CHARGING people from overseas for NHS care must be made more transparent, according to Reading’s health watchdog. 

Healthwatch Reading said: “More needs to be done to make complex rules transparent.” 

At least 30 people have been supported by the group since 2016 with cases involving NHS charges, through its advocacy service Reading Voice. 

The Royal Berkshire NHS Foundation Trust has charged ‘overseas visitors’ £3,691,000 since 2016, under new regulations as part of the government’s hostile environment policy. 

Across the country these charges affect thousands of undocumented migrants, and according to the British Medical Association, put patients off from seeking necessary care. 

Rebecca Curtayne, Healthwatch Reading team manager, said: “The rules on charging are complex and not understood very well.

“Many people will be surprised, for example, to discover that some British citizens who have been living abroad for many years will not automatically qualify for free hospital treatment during visits or on return to the UK.

“There are also different rules for getting GP or hospital care: anyone can register with a GP, regardless of their immigration status, and anyone can get free treatment in A&E. 

“But if you’re from overseas and admitted to hospital, you could be charged, but you should be told this before your treatment starts.”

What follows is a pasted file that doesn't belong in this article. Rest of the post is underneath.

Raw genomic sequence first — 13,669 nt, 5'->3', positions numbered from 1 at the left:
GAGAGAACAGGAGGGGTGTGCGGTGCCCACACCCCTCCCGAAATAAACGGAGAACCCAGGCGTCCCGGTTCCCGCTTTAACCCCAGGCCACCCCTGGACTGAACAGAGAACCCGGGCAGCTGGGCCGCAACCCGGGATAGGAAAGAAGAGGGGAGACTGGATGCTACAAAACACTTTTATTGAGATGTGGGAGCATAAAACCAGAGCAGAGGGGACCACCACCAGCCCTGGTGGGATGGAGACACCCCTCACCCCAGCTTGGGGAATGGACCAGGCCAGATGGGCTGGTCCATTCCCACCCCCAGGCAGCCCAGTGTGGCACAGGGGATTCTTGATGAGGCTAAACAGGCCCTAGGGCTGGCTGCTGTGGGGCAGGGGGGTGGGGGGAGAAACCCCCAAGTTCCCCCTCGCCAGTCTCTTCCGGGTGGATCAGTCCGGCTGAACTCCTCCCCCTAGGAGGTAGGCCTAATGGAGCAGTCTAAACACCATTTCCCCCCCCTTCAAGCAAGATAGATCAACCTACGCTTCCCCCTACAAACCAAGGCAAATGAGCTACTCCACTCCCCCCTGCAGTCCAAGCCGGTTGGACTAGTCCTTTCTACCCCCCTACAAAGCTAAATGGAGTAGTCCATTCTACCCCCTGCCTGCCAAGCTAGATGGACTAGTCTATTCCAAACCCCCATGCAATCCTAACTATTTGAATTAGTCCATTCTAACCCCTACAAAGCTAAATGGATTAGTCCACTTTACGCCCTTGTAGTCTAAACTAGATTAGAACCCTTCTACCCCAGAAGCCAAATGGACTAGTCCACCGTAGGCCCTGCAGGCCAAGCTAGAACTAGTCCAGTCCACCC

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Refugees, asylum seekers and children under local authority care are exempt from charges. Pregnant women, liable for charges, should not have maternity care withheld or delayed because of payment. 

Also complex is the immigration health surcharge: an up to £400 fee for international students and people on work or spouse visas, exempting them from charges.

But this fee doesn’t apply to fertility treatment, and Healthwatch Reading has helped many people unaware of this rule change.

Ms Curtayne said: “In another case, Healthwatch Reading supported the family of a man who died, after being admitted to Royal Berkshire Hospital on the advice of a local GP, during a visit to the UK. 

“The man had been admitted at the weekend, when the hospital’s overseas visitor team wasn’t working. 

“The hospital reduced the bill from around £6,000 to £1,500 to his family for his care, after we raised issues around whether information on charges and treatment had been communicated to the man and his family on admission.”